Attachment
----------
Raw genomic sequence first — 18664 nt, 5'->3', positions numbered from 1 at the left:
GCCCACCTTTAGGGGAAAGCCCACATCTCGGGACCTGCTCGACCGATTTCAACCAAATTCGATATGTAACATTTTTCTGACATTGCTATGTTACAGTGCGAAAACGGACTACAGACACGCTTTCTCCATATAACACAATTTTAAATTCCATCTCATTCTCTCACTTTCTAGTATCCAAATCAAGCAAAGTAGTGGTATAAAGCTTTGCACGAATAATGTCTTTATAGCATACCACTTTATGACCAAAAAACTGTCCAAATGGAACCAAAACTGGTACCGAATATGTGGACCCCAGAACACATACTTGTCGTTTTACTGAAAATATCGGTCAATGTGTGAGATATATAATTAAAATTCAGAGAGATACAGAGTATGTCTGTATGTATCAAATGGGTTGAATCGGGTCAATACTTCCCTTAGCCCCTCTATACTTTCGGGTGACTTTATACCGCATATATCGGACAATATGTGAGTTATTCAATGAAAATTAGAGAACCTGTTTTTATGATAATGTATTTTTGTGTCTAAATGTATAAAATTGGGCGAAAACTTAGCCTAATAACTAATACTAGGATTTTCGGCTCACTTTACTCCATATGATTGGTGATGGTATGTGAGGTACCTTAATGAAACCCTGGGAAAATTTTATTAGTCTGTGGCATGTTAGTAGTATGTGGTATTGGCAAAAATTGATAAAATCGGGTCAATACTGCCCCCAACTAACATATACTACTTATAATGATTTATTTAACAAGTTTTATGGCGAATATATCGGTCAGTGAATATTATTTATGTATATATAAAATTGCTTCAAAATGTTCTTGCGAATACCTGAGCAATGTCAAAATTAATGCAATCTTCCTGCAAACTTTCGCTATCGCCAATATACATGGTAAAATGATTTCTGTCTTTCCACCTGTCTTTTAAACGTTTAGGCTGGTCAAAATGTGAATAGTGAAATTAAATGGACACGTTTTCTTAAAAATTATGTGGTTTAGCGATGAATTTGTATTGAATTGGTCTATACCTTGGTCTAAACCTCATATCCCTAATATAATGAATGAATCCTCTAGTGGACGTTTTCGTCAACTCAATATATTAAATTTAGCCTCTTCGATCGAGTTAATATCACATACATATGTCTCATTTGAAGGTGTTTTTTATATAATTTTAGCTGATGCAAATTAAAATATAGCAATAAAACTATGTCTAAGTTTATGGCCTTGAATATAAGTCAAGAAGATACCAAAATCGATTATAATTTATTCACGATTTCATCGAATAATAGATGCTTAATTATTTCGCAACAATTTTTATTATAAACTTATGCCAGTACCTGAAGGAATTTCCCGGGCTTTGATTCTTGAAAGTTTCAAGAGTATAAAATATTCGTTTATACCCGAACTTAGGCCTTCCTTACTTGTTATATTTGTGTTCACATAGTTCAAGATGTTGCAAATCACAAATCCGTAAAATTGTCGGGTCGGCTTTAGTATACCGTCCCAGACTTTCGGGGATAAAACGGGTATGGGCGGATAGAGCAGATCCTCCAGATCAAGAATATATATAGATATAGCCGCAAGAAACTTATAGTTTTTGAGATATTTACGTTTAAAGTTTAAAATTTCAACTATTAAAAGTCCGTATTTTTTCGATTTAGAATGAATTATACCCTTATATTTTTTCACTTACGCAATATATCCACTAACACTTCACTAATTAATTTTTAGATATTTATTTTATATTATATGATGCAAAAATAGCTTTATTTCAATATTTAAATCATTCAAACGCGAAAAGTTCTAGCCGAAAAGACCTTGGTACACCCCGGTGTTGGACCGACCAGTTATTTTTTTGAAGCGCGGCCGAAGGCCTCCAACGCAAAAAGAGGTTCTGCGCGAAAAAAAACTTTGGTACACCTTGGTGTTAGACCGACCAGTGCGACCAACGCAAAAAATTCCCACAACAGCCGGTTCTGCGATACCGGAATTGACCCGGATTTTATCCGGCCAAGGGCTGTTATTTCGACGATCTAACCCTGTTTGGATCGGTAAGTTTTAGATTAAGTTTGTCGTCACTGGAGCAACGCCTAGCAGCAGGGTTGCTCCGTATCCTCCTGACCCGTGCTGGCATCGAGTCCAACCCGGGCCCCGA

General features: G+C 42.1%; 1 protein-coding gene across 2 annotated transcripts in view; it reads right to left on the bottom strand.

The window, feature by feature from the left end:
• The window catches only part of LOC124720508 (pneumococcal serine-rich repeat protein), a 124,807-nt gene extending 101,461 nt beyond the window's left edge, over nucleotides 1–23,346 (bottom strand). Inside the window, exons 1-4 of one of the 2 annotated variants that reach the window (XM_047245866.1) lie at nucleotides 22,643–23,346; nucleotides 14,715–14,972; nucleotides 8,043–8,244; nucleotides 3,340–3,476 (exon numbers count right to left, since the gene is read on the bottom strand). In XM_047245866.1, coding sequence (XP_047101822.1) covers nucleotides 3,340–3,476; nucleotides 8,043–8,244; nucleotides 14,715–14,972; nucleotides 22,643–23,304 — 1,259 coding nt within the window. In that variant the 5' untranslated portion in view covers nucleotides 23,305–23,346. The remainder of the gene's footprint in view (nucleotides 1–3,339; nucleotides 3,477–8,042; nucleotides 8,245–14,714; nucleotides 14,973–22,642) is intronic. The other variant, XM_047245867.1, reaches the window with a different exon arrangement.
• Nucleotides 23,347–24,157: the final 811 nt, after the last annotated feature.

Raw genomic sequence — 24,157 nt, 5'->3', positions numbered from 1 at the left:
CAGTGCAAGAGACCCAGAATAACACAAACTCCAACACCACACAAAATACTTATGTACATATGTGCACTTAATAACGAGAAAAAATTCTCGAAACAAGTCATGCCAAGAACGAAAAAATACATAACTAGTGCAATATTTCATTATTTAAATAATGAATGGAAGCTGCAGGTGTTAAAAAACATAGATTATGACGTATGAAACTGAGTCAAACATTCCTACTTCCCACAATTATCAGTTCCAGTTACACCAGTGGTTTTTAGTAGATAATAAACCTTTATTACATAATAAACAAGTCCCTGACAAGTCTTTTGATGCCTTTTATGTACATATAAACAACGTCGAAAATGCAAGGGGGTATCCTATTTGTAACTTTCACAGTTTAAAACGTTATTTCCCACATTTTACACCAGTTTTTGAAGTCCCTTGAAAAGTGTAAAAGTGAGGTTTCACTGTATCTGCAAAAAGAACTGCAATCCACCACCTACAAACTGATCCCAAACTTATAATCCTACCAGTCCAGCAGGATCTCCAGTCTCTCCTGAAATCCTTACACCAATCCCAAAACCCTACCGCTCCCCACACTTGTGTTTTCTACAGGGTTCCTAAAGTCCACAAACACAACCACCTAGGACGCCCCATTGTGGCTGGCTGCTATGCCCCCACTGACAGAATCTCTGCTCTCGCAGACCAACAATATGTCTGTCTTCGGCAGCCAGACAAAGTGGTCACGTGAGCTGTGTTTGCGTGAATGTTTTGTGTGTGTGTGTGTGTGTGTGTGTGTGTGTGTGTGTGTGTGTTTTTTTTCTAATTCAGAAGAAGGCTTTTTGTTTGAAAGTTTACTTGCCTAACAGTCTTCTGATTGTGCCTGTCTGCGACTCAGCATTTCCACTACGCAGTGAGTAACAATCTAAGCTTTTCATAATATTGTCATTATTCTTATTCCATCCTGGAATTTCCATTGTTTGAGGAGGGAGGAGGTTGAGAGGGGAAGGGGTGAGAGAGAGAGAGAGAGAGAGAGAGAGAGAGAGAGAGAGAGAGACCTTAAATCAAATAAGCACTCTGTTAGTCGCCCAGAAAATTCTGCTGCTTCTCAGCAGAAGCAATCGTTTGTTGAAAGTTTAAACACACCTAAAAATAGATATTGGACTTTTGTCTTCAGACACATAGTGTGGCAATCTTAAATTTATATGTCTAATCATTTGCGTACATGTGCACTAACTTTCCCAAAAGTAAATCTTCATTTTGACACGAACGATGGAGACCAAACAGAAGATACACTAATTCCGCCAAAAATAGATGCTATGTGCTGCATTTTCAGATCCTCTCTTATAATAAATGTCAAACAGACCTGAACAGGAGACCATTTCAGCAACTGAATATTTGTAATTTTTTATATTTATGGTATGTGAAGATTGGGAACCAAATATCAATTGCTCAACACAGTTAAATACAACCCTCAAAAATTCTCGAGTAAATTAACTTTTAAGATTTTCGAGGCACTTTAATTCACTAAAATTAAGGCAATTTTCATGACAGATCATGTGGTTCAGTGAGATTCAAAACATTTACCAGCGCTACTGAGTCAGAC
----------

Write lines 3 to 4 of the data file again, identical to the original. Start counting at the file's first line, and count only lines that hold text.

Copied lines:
General features: G+C 42.1%; 1 protein-coding gene across 2 annotated transcripts in view; it reads right to left on the bottom strand.

The window, feature by feature from the left end: